You see from my experiences, the studio is the arena that more or less breaks a band. Four bands that I have been involved with, have broken up from the damage caused to each other due to being in a studio environment.
Let’s begin with my favourite first; the way the drummer in the band recorded his drum tracks.
This always happened by me recording a scratch guitar track to a metronome/click track. The reason why I had to do it that way was that the drummer would always be out with the click track if I had to play along with him in real-time.
I’m not fussed either way however by the time I had to record the scratch guitar tracks a few other little events happened early on in the process.
You see when you go in the studio it is ideal to freshen up your gear. What I mean by that is new skins and sticks if you are a drummer, new strings on the guitars/bass and so on.
So when the drummer turns up with beat up skins (because he couldn’t afford new skins) and the drum kit than sounds like a cardboard box miked up, its “Houston, we have a problem”. This in turn leads to a band meeting. There is resentment there already towards the drummer from the other band members. The final decision is that we end up hiring a professional kit for a fee. The drummer is now upset with everyone and at the engineer as he believes it is a conspiracy against him. We are now upset with the drummer for making us stretch the recording budget to hire a drum kit which means less time for mixing.
Another golden rule for me is to ensure that each member is well rehearsed.
So while that fast 16th note double kick pattern might sound okay in a live setting, when you put the click track microscope to it, you start to see that the drummer really didn’t practice it on his own and it sounds “out” and sloppy against the click track. This in turn leads to another band meeting with some baggage in tow. The drummer now has had about 20 takes on a 30 second double kick section and he hasn’t nailed either one. We have spent money and no product is being produced. The band meeting decides that we cannot afford to keep stuffing around on this one song so a decision is made to can the song from the recording.
This leads to even more resentment from the singer to the drummer as it is the singer’s song. The drummer is refusing to accept responsibility that he is under-rehearsed, blaming everyone else for his misfortune. He is arguing that the song was sped up in the studio and that we play it slower live. He is arguing that it is the professional kit and the unfamiliarity of it that is making him play sloppy. None of this sits well with us.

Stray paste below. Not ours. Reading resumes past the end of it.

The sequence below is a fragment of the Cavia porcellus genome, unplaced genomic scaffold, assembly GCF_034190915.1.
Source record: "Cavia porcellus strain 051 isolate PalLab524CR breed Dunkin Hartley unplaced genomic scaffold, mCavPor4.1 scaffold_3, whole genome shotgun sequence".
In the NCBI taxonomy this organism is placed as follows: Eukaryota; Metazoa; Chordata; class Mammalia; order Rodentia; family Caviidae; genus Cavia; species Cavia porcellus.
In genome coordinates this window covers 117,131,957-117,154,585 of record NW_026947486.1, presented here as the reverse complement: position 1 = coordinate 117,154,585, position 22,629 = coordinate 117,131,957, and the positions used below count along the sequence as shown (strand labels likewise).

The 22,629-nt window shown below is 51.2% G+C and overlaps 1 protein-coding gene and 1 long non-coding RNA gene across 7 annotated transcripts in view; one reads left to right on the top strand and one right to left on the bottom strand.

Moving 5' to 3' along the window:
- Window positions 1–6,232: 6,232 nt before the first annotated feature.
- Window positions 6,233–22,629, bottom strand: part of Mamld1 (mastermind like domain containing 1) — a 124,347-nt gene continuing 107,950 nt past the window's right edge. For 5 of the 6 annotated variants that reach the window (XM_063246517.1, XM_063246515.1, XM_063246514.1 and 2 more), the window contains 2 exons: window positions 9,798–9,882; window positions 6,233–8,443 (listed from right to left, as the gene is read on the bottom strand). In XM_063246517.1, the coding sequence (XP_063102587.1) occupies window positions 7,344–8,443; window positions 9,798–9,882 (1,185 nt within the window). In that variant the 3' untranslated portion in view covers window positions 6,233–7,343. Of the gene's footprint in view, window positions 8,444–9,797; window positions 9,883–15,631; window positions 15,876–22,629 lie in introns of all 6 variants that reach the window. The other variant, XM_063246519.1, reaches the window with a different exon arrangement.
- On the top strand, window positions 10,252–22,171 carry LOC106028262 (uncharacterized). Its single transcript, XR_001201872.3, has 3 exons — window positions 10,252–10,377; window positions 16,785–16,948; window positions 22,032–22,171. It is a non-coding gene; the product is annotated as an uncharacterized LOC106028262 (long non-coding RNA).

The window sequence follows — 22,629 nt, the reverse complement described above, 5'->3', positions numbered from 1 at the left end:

So when you add all of these little hurdles together, you can see that the studio environment starts to become resentful and argumentative.
And it’s funny that as soon as we start to work in a studio (regardless if it is a home studio or an external professional studio) certain band members start to become unavailable for the scheduled time slots. The vocalist can’t make his scheduled times because suddenly casual work or something else becomes a priority.
So here I am spending my time and money and no one is putting in the same effort.
So I start to become even more resentful at how unreasonable the others are.
However I still believe in what I am trying to achieve and I still have the confidence and the motivation to see it through. As my Dad would always say, “Nothing is easy in life”.
Risk is always part of the equation. Some pain right now will lead to a lot of gain afterwards. But in order to get the recording over the line someone has to take the lead, so I take control like how I have always done.
So I begin to tell my band mates that their parts are not good enough. I make the drummer do take after take.
I re-do the bass lines with a pick as the bassist believes he is a finger style player. Like the drummer, the finger style bass lines work well live but sound sloppy in the studio. I get the singer to record line by line of the verses. In other words I become the control room dictator. The outputs eventually are good enough from all involved however getting to the end of the road meant a lot of road kill that would become hard to recover from.
I refuse to heel as I push for that finished product.
The problem of my ways is that I wanted it to be a band effort however I quickly learnt/realised that it was best to do it myself.
There was a producer for the recordings, however it was me that produced it and the producer was really an engineer. I am also the creator of the songs. Today there is no distinction between the roles. They are the same. In the studio I have at home, I am the creator, producer and engineer. I get what I want and I do a lot of trial and error.
No one said the music business was easy however being in a band and keeping a happy medium is tougher than doing it alone.